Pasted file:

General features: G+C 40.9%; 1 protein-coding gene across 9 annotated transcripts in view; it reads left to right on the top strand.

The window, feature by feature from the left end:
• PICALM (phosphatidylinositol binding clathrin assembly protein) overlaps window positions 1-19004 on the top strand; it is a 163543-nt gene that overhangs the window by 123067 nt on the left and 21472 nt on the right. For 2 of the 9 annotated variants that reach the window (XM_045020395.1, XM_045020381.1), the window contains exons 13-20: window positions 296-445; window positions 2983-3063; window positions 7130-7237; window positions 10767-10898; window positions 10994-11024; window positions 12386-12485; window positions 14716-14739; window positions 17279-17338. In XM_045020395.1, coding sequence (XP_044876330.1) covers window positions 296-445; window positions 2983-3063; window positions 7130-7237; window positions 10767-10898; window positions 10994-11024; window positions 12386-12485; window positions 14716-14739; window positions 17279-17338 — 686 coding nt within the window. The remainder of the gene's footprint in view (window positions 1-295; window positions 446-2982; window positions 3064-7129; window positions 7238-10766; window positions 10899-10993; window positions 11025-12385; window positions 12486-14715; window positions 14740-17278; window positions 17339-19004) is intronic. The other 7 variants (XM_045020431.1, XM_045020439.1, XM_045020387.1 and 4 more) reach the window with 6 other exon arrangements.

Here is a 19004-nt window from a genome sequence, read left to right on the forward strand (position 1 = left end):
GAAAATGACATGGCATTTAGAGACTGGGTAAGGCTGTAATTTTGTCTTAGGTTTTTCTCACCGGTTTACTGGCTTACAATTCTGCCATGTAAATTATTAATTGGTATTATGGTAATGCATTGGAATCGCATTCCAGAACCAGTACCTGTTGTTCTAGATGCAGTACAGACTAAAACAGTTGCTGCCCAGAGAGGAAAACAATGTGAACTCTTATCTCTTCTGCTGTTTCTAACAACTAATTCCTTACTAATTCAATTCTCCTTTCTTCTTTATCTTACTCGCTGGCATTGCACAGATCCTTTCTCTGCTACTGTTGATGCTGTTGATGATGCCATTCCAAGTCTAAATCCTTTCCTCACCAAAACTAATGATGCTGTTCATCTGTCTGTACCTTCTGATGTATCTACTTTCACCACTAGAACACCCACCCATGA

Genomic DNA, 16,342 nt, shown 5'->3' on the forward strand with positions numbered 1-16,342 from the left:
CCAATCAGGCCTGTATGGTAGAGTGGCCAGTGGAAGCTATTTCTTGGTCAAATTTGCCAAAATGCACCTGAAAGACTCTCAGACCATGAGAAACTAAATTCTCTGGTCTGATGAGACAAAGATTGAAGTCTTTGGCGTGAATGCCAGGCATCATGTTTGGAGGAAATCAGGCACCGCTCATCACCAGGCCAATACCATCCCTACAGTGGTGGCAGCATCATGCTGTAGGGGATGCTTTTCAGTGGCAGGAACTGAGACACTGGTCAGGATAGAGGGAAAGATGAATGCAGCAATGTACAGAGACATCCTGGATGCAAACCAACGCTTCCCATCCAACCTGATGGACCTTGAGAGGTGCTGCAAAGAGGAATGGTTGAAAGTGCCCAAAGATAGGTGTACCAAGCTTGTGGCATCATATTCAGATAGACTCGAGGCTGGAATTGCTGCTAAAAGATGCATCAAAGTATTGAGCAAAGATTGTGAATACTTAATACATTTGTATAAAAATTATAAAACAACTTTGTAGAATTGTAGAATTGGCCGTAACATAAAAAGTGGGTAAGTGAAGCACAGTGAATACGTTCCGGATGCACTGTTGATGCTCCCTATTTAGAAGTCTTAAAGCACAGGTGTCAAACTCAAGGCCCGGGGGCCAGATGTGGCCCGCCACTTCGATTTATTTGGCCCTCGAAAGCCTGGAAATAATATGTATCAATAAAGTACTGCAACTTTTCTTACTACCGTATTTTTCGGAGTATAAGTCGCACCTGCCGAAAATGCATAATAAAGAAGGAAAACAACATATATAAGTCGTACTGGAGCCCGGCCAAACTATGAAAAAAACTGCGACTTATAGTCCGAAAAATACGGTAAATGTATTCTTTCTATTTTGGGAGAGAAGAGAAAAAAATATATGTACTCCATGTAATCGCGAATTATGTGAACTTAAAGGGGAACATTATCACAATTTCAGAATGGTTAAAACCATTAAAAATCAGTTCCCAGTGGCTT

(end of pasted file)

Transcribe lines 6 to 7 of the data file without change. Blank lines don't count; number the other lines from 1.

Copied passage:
Genomic DNA, 16,342 nt, shown 5'->3' on the forward strand with positions numbered 1-16,342 from the left:
CCAATCAGGCCTGTATGGTAGAGTGGCCAGTGGAAGCTATTTCTTGGTCAAATTTGCCAAAATGCACCTGAAAGACTCTCAGACCATGAGAAACTAAATTCTCTGGTCTGATGAGACAAAGATTGAAGTCTTTGGCGTGAATGCCAGGCATCATGTTTGGAGGAAATCAGGCACCGCTCATCACCAGGCCAATACCATCCCTACAGTGGTGGCAGCATCATGCTGTAGGGGATGCTTTTCAGTGGCAGGAACTGAGACACTGGTCAGGATAGAGGGAAAGATGAATGCAGCAATGTACAGAGACATCCTGGATGCAAACCAACGCTTCCCATCCAACCTGATGGACCTTGAGAGGTGCTGCAAAGAGGAATGGTTGAAAGTGCCCAAAGATAGGTGTACCAAGCTTGTGGCATCATATTCAGATAGACTCGAGGCTGGAATTGCTGCTAAAAGATGCATCAAAGTATTGAGCAAAGATTGTGAATACTTAATACATTTGTATAAAAATTATAAAACAACTTTGTAGAATTGTAGAATTGGCCGTAACATAAAAAGTGGGTAAGTGAAGCACAGTGAATACGTTCCGGATGCACTGTTGATGCTCCCTATTTAGAAGTCTTAAAGCACAGGTGTCAAACTCAAGGCCCGGGGGCCAGATGTGGCCCGCCACTTCGATTTATTTGGCCCTCGAAAGCCTGGAAATAATATGTATCAATAAAGTACTGCAACTTTTCTTACTACCGTATTTTTCGGAGTATAAGTCGCACCTGCCGAAAATGCATAATAAAGAAGGAAAACAACATATATAAGTCGTACTGGAGCCCGGCCAAACTATGAAAAAAACTGCGACTTATAGTCCGAAAAATACGGTAAATGTATTCTTTCTATTTTGGGAGAGAAGAGAAAAAAATATATGTACTCCATGTAATCGCGAATTATGTGAACTTAAAGGGGAACATTATCACAATTTCAGAATGGTTAAAACCATTAAAAATCAGTTCCCAGTGGCTT